Presidents from Hayes Through McKinley: Debating the Issues in Pro and Con Primary Documents

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Greenwood Publishing Group, 2003 - 233 pages

This resource of primary documents and commentary spans the Hayes and McKinley administrations, selecting and describing five to ten of the foremost issues of the day. The actual texts of the presidents' positions, along with the opposing viewpoints, are presented. Helpful background information and commentary clarifies the primary sources, accurately depicting this dynamic time in the country's past and providing an invaluable resource to any student of American history.

The period from 1877 to 1901 marked the end of one United States-a country still reeling from the Civil War, a divided nation of Reconstruction, a land of economic depression, sectional hostility, and governmental corruption. A new United States was emerging. It was an empire, an international power that both negotiated with and fought against European nations with great success, and a country with a rebounding economy, vigorous industry, and restored faith. During this Gilded Age, the nation expanded as settlers moved west and displaced native populations. Immigrants entered at the highest rate in the country's history. Geographic expansion gave rise to mighty railroads, and industrial expansion brought corporations, company towns, and monopolies. This unprecedented industrialism bolstered urban growth, yet economic hardships afflicted rural countrysides. Labor and agrarian interests organized.

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Contents

Rutherford B Hayes 18771881
9
The Election of 1876
12
The New Departure
18
Resumption
24
Civil Service Reform
29
Strikes
34
The Indian Problem
40
The BlandAllison Act
45
Recommended Readings
130
Benjamin Harrison 18891893
131
AntiTrust
133
Silver
139
The Tariff
145
Annexation of Hawaii
151
Recommended Readings
157
Grover Cleveland 18931897
159

Recommended Readings
51
James A Garfield 1881
53
Civil Service Reform
55
Resumption
62
Race in the South
67
Recommended Readings
74
Chester A Arthur 18811885
75
Mormon Polygamy
77
The Chinese Exclusion Act
83
Internal Improvements
89
Allotment
95
Recommended Readings
101
Grover Cleveland 18851889
103
Legitimacy of US Government
106
The Gold Standard
112
Civil War Pensions
118
The Tariff
124
The Pullman Strike
161
The Gold Standard
166
Venezuela
173
Cuba
179
Recommended Readings
186
William McKinley 18971901
187
The Gold Standard
190
The Cuban Revolution
196
The SpanishAmerican War
202
Annexation of Hawaii
208
Open Door Policy
214
The Philippines
219
Recommended Readings
225
Bibliography
227
Index
231
Copyright

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Page 206 - In view of these facts and of these considerations I ask the Congress to authorize and empower the President to take measures to secure a full and final termination of hostilities between the Government of Spain and the people of Cuba...
Page 98 - States does and will hold the land thus allotted, for the period of twenty-five years, in trust for the sole use and benefit of the Indian to whom such allotment shall have been made, or, in case of his decease, of his heirs...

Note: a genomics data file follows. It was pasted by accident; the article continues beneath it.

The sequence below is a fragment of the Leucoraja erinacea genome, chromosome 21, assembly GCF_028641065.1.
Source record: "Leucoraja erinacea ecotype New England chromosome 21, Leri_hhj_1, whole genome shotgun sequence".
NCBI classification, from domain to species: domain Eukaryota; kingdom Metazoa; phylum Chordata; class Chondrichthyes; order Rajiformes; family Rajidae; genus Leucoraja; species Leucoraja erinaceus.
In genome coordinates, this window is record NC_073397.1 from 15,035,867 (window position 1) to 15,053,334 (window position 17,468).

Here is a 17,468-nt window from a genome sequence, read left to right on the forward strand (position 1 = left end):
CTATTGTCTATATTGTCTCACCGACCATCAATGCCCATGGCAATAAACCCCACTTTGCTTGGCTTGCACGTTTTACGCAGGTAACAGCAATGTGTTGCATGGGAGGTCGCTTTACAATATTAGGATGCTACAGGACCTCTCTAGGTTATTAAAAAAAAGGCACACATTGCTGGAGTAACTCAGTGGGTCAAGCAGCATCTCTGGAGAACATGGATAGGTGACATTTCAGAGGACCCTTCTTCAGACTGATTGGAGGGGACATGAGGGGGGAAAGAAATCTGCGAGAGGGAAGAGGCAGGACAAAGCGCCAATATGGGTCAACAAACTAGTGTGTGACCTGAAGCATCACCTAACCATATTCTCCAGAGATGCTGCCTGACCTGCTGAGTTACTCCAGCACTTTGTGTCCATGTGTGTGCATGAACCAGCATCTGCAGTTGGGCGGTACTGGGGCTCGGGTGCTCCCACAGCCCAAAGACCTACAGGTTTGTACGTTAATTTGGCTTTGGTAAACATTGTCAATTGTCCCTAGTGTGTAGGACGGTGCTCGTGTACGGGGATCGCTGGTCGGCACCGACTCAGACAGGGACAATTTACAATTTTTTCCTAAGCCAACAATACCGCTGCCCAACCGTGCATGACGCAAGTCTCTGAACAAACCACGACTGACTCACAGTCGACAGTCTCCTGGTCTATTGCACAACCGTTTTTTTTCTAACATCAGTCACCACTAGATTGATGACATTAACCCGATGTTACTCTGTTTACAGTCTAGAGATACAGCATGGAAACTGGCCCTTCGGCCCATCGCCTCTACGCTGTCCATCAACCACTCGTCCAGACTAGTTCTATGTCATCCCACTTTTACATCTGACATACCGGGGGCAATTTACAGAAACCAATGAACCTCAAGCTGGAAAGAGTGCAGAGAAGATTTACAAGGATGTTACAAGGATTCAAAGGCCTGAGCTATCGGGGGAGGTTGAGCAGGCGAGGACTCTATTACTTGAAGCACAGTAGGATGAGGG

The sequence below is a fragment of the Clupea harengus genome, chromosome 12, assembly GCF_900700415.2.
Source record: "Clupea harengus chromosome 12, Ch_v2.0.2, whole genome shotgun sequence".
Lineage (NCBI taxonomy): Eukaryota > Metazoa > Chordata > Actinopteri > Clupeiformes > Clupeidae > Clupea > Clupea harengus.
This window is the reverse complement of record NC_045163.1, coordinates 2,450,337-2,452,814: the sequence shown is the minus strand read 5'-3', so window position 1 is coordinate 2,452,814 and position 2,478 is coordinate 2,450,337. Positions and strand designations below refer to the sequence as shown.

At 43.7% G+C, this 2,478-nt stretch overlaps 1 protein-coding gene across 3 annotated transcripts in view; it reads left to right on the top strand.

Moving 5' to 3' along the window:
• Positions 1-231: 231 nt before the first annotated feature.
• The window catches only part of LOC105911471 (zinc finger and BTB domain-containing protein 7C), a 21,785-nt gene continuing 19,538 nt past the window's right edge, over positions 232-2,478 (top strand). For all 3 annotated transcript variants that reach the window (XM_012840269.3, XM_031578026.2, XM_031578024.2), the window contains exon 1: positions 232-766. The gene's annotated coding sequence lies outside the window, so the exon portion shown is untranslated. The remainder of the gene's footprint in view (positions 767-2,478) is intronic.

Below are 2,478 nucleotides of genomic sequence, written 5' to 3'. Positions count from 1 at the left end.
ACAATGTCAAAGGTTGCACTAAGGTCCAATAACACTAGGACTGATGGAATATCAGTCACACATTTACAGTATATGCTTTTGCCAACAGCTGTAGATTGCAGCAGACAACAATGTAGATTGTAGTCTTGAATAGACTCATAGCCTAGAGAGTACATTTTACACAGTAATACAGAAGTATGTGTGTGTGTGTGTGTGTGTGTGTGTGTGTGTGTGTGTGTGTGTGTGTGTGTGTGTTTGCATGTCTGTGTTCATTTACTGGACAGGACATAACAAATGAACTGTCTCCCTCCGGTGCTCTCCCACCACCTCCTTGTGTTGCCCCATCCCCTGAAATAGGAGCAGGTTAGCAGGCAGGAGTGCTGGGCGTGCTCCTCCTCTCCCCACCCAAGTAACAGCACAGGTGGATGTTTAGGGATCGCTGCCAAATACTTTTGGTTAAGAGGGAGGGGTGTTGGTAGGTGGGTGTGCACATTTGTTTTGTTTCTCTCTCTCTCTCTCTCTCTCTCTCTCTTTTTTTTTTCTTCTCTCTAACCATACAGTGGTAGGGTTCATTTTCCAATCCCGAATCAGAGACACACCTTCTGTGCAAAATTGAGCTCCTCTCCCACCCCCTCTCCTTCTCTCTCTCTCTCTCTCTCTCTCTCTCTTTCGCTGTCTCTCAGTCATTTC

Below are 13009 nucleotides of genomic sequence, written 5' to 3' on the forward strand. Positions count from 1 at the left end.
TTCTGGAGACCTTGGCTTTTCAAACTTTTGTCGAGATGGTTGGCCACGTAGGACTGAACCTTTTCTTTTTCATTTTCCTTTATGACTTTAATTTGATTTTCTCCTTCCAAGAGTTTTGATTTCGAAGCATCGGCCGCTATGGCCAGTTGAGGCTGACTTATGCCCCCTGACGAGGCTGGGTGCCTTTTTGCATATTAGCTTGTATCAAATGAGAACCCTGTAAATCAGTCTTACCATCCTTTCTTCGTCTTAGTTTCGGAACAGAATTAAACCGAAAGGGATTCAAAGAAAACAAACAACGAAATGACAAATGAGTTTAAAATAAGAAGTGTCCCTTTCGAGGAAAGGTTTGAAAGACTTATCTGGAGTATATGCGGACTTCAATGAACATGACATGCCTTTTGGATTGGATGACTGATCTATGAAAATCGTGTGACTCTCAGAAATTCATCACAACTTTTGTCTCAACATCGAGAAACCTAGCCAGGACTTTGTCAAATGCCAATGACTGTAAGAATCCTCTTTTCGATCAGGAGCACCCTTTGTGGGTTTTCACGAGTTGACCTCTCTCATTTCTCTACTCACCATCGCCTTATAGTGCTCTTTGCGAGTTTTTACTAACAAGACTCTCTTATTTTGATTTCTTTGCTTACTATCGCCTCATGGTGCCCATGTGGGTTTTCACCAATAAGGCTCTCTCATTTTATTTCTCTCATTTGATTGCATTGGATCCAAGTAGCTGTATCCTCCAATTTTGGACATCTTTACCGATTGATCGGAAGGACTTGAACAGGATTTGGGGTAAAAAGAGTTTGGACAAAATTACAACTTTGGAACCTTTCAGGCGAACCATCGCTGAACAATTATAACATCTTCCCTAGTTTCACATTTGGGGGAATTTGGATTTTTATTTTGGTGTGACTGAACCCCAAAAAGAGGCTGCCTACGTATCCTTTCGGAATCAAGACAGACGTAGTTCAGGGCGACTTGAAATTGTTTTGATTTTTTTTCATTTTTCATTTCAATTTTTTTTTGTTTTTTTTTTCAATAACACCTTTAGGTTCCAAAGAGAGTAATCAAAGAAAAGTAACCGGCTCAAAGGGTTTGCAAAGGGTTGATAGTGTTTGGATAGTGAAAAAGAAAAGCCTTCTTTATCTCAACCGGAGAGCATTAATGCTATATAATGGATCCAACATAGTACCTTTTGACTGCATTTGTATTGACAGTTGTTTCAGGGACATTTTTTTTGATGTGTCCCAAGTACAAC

Page 98 - And every Indian born within the territorial limits of the United States to whom allotments shall have been made under the provisions of this act, or under any law or treaty, and every Indian born within the territorial limits of the United States...
Page 45 - No one knows where they are— perhaps freezing to death. I want to have time to look for my children, and see how many of them I can find. Maybe I shall find them among the dead. Hear me, my chiefs! I am tired. My heart is sick and sad. From where the sun now stands I will fight no more forever.
Page 98 - That in all cases where any tribe or band of Indians has been, or shall hereafter be, located upon any reservation created for their use, either by treaty stipulation or by virtue of an Act of Congress or executive order setting apart the same for their use...
Page 47 - January 18, 1837, on which shall be the devices and superscriptions provided by said act ; which coins, together with all silver dollars heretofore coined by the United States, of like weight and fineness, shall be a legal tender, at their nominal value, for all debts and dues, public and private, except where otherwise expressly stipulated in the contract.
Page 174 - ... why, to that extent, such European power does not thereby attempt to extend its system of government to that portion of this continent which is thus taken. This is the precise action which President Monroe declared to be " dangerous to our peace and safety...
Page 36 - Provided always, that whenever it may be necessary in the judgment of the president to use the military force hereby directed to be called forth, the president shall forthwith, and previous thereto, by proclamation, command such insurgents to disperse, and retire peaceably to their respective abodes within a limited time...
Page 195 - You come to us and tell us that the great cities are in favor of the gold standard; we reply that the great cities rest upon our broad and fertile prairies. Burn down your cities and leave our farms, and your cities will spring up again as if by magic; but destroy our farms and the grass will grow in the streets of every city in the country.
Page 90 - An Act making appropriations for the construction, repair, and preservation of certain public works on rivers and harbors, and for other purposes...

About the author (2003)

AMY H. STURGIS teaches at Belmont University. She is the author of two books in the President's Position: Debating the Issues series.

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